By June this year, the Western Cape Swartland municipality had retrofitted 69% of its existing streetlights with locally designed and manufactured light-emitting diode (LED) streetlights from luminaire manufacturer Beka Schréder.
While household LED lights have a power rating as low as 5 W, Beka Schréder product development manager Daniel Kasper explains to Engineering News that the ideal rating for LED streetlighting ranges between 27 W and 300 W, depending on whether it is a residential road or a highway.
Beka LEDlume-mini 36 W LED streetlights, Beka LEDlume-midi 41 W to 144 W LED streetlights and Zela 37 W LED post tops, with asymmetrical light distribution, were supplied for the Swartland municipality project.
To date, over 4 000 LED lumi-naires have been installed for the project, which started in November 2013.
According to measurements conducted by an independent measurement and verification specialist, retrofitting the street-lights will result in a significant yearly energy saving of 2 091 MWh for the municipal district, consisting of Malmes-bury, Darling, Yzerfontein and Moorreesburg.
Further benefits of LED lights include little or no maintenance and easier installation. In addi-tion, the luminous efficacy of LEDs is constantly increasing – they are producing more light using the same amount of energy, Kasper explains.
He adds that, with colour rendering that is up to four times better than traditional light sources, LEDs beautify the city landscape. Higher colour recognition also enhances safety, visual comfort and wellbeing in the public space.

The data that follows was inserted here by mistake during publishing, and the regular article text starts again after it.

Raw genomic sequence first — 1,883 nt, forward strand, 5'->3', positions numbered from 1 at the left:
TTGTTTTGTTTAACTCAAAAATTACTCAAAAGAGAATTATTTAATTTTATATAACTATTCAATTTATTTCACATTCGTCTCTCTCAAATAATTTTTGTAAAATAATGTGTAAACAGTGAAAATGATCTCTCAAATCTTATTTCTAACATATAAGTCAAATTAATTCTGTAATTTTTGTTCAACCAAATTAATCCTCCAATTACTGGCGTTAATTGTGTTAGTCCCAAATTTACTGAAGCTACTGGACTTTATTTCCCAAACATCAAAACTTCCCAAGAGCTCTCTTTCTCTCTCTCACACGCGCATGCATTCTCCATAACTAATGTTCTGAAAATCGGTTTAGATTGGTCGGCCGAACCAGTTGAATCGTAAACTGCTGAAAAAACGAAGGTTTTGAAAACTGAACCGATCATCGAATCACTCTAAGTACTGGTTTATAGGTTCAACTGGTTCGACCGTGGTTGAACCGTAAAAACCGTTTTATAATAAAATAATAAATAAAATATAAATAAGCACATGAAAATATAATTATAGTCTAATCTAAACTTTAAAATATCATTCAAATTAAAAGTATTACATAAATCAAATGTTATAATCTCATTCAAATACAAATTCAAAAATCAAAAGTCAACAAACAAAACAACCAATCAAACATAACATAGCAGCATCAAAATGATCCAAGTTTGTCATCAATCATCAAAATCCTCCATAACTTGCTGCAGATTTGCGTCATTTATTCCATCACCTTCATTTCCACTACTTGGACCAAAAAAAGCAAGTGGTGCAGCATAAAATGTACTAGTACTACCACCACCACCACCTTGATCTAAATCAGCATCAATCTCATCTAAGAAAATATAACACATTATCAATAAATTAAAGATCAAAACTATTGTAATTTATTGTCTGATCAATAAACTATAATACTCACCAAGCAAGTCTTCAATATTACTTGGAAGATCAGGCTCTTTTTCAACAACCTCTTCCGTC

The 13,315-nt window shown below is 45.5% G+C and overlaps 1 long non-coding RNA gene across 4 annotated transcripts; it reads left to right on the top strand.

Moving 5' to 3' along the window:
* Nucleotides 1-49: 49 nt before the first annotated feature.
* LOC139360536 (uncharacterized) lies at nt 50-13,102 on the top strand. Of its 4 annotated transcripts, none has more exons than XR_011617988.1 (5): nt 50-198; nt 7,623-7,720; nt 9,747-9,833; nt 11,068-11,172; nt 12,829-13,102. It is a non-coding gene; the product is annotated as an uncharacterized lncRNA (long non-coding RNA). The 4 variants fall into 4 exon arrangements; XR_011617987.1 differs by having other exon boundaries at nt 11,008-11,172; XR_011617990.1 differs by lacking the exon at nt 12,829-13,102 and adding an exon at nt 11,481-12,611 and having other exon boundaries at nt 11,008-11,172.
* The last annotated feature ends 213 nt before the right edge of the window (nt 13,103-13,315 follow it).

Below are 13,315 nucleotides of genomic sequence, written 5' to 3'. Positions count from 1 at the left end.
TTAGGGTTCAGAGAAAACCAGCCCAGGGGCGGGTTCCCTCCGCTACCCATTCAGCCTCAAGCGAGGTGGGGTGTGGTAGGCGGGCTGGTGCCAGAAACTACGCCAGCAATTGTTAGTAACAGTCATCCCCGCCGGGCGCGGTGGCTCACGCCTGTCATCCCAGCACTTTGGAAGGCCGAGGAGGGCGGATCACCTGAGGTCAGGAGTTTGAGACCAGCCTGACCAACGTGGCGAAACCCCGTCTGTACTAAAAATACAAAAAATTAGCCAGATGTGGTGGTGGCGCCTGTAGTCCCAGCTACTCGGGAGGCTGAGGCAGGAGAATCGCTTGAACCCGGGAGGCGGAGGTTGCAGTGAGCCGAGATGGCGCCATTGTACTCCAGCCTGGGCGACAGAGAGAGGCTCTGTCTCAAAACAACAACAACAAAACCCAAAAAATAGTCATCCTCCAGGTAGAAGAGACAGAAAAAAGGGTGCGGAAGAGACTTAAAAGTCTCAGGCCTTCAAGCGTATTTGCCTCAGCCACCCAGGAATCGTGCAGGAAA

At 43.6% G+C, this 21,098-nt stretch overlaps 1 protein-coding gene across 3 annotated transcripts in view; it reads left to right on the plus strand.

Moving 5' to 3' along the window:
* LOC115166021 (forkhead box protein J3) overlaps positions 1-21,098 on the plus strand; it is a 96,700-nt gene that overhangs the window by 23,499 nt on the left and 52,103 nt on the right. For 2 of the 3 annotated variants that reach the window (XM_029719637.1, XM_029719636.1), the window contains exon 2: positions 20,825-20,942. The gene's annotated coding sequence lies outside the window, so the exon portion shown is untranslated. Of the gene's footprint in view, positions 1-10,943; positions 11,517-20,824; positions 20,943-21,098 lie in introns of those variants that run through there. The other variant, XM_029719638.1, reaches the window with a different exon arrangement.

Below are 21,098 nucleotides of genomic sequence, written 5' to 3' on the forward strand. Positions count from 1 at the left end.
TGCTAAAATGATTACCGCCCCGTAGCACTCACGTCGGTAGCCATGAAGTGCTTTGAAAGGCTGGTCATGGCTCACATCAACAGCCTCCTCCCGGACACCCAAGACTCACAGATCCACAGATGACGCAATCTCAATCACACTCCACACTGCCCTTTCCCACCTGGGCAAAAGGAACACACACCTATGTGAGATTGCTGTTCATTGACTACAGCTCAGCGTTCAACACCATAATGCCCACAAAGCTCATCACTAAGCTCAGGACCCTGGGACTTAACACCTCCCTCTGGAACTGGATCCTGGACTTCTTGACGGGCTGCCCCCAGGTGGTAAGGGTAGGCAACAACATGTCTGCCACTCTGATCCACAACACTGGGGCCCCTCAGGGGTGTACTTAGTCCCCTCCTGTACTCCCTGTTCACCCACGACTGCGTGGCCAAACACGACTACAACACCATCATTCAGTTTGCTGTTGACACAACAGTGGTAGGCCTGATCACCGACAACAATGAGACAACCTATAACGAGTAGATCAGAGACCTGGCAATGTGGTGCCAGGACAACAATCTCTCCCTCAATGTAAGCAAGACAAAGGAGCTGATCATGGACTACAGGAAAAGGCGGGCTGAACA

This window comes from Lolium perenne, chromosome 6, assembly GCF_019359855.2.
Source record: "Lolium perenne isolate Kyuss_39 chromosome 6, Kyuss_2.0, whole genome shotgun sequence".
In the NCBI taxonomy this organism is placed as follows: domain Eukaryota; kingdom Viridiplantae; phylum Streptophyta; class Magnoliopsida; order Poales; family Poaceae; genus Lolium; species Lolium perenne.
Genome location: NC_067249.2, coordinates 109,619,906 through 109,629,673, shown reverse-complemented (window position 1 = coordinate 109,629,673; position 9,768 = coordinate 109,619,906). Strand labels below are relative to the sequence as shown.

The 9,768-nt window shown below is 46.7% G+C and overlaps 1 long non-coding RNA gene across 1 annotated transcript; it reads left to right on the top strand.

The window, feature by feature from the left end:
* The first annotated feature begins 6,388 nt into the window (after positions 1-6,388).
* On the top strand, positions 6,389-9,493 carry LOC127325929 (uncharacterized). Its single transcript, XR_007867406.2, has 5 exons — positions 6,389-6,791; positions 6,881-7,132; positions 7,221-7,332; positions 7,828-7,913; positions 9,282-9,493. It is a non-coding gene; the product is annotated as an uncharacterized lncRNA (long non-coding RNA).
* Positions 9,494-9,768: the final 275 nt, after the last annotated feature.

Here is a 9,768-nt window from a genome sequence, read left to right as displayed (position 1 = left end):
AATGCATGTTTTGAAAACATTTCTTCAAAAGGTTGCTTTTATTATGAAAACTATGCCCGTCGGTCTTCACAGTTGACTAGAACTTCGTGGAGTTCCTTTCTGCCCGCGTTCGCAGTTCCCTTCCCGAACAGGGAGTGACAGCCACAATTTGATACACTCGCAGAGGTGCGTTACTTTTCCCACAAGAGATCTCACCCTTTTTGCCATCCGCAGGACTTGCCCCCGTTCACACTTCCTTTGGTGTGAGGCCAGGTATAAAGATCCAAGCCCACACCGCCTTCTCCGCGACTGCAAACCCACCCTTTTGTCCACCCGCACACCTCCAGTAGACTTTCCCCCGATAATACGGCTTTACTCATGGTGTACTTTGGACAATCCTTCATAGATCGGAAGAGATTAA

Beka Schréder says positive feedback was received from ratepayers, with improved lighting levels also achieved.
Meanwhile, Swartland munici-pality director of electrical engi-neering services Roelof du Toit, who managed the project, notes that it was initially perceived as a risk to use LED technology for streetlighting.
However, implementing LED streetlights proved to be excep-tionally successful, as the speci-fied project requirements, which stipulated that LED streetlights be sourced from reputable manufacturers that can provide local service and maintenance support, were met.
The design was based on achieving the same lighting levels as that of existing streetlights. This was measured by compar- ing average lux levels on the street surface and not luminous flux production, as LED street-lights project the light more effici- ently on the road, states Du Toit.
He says the retrofitting of mer-cury vapour and high-pressure sodium with LED streetlights proved to be exceptionally effective and successful, with visibly improved illumination.
In addition, surge arresters of adequate rating and capacity were required and individually fitted to protect each LED street-light to absorb any transient surges, which could damage the electronics.
An integrated thermal sensor prevents the LEDs and electronic drivers from overheating, especi-ally if the streetlights are powered during daylight.
Kasper argues that there is no competitive alternative to LED, as the technology is “penetrating the market rapidly and, in some areas of the world, LEDs occupy a market share of more than 90% already”.
The uptake of LEDs is increas- ing because of the ever-increasing product portfolio – making it suitable for an increasing number of applications – with continued cost reduction, owing to higher global volume.
Locally, there have been various roll-outs of LED street-lighting in municipalities in the Free State, the Northern Cape and KwaZulu-Natal. However, only 5% of streetlights in South Africa use LEDs, leaving ample room for growth, concludes Kasper.